The Politics of a Birthday Party

I think most of us can relate at one time or another. Maybe you’re still having birthday-flashbacks from the party your mom made you invite the nasty neighbor who picked his nose and flicked his findings on your other guests. Maybe you’re still suffering socially from being forced to invite your creepy, staring so-full-of-ridicule-and-disdain-that-he-was-practically-on-fire cousin to a birthday party. Or maybe you’re still entrenched with those people whom your mother insisted be invited to the party ‘because they’re our friends,’ but who were really the children of her friends. My sympathies are with you.

Of course all this fades in comparison to the politics of birthday parties that entangle us once we become mothers. Suddenly our true, cool I’ll-never-do-that-to-my-kids selves must war with our mature, realistic can’t-alienate-her-or-my-roses-will-die selves. And then there’s the whole ‘do I mention the party, because maybe her child was not invited’ quandary. Doesn’t the book of Matthew prophesie something about slights and rumors of slights?

Oh! And gifts! Don’t even get me started on the gifts.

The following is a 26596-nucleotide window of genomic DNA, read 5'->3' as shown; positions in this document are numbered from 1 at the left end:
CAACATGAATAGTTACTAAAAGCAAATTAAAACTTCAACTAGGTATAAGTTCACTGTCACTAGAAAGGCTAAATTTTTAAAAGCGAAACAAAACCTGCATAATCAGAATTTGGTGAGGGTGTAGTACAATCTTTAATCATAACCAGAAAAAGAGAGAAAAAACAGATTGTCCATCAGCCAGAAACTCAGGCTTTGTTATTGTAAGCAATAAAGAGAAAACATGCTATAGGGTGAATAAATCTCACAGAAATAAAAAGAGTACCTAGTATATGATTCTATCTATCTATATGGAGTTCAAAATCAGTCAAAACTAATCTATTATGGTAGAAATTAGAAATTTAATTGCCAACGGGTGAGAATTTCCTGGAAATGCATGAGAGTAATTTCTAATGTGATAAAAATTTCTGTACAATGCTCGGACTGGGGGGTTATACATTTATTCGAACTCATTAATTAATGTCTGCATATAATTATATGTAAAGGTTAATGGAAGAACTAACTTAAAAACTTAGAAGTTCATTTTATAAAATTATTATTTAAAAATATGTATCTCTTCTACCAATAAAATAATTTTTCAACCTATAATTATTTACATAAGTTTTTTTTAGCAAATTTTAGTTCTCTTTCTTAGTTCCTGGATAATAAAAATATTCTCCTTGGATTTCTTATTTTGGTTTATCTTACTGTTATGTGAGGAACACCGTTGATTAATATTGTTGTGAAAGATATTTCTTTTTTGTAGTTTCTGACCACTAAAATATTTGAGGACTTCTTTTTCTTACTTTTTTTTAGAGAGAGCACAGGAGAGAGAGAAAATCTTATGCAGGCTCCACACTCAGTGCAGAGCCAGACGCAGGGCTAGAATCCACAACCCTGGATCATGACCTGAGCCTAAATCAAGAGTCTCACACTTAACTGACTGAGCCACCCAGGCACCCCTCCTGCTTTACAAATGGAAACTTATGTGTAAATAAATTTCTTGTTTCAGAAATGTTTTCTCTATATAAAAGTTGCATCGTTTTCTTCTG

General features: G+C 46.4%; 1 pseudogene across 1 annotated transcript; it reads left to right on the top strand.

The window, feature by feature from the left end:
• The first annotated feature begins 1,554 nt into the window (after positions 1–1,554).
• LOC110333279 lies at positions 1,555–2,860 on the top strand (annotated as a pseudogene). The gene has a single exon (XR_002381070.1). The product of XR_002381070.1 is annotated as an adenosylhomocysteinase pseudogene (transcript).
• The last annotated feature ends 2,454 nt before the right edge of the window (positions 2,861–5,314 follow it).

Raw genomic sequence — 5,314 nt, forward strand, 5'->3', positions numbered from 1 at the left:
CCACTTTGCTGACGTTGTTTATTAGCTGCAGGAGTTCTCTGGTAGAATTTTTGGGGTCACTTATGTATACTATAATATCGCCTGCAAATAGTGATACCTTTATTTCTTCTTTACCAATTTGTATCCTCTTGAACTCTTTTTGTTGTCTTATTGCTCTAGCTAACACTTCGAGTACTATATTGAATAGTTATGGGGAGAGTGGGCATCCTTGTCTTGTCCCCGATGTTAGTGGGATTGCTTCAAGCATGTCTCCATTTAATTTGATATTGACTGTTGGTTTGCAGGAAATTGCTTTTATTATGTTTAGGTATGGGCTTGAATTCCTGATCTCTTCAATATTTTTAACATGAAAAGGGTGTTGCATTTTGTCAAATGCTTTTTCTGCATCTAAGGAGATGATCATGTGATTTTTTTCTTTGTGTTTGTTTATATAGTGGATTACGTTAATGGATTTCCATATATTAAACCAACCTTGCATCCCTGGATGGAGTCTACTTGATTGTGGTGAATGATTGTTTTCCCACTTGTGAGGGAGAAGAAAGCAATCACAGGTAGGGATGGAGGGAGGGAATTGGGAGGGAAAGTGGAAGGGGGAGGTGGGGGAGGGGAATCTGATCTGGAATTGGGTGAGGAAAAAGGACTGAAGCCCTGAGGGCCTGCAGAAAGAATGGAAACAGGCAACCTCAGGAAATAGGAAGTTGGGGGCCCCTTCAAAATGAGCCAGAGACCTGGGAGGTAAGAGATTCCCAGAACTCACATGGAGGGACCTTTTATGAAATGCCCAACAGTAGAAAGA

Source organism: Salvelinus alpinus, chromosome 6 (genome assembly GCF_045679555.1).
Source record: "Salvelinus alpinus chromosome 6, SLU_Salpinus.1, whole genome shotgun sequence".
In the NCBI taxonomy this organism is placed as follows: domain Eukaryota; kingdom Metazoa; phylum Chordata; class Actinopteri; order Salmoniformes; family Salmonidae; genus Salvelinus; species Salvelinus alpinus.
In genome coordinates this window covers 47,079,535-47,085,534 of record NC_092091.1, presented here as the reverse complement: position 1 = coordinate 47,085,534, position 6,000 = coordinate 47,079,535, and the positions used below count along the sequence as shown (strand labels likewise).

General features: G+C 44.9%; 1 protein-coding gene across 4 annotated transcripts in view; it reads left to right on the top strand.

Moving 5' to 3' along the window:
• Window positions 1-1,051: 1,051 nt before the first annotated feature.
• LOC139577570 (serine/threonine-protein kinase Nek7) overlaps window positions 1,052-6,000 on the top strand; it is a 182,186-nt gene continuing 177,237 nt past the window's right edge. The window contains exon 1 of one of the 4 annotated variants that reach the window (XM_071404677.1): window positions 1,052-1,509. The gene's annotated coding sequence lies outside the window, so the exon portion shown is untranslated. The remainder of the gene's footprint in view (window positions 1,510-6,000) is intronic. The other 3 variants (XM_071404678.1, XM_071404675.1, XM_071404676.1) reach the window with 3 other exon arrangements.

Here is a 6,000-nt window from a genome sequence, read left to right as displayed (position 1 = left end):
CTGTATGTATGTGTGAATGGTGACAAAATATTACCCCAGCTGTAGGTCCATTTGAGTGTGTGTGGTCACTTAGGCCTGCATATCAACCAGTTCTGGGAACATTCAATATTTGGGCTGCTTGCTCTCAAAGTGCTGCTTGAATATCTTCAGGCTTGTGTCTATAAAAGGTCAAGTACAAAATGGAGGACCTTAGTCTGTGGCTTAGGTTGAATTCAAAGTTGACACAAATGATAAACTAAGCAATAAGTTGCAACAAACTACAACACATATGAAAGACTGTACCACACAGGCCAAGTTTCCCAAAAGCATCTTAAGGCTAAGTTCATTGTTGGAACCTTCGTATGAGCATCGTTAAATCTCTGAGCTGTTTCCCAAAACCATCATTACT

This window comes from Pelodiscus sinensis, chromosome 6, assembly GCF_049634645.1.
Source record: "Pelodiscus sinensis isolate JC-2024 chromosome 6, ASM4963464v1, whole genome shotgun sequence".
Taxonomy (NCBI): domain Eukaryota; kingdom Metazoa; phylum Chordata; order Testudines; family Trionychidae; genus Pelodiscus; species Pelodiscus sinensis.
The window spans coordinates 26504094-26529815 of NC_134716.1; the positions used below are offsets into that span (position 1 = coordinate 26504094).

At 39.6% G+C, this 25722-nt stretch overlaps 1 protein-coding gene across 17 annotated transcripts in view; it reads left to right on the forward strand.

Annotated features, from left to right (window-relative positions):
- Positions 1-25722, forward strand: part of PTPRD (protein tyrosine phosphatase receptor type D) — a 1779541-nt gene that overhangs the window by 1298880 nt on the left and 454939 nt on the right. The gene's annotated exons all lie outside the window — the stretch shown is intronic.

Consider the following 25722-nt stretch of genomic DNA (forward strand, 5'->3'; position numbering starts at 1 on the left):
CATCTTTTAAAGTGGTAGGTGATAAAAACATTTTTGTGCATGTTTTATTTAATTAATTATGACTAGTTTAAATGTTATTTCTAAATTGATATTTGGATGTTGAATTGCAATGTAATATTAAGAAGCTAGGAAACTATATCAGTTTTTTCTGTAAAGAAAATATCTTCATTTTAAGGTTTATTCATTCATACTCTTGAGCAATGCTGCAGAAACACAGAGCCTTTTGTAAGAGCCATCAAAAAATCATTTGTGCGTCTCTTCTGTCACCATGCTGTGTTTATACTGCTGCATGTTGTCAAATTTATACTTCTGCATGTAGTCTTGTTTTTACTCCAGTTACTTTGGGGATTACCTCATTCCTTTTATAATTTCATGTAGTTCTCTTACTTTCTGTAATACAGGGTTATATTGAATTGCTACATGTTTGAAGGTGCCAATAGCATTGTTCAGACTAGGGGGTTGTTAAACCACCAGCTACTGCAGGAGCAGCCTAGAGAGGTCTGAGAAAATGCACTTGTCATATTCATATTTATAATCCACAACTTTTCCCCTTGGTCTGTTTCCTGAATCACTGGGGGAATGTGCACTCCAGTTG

Elizabeth has a birthday coming up. Maybe we’ll just go away for the weekend and call it good. That way I won’t have to figure out how to feed her meal of choice, chicken and fries, to hundreds of people I don’t even know or like.

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2 thoughts on “The Politics of a Birthday Party

  1. We have our first slumber party this weekend. I purposely kept it very, very small so that it would look more like having a couple/3 guys over rather than a party. I never knew about party competition before I was a mom. What with the cakes that rival wedding cakes and party favors and exotic locales. I just can’t play those games.

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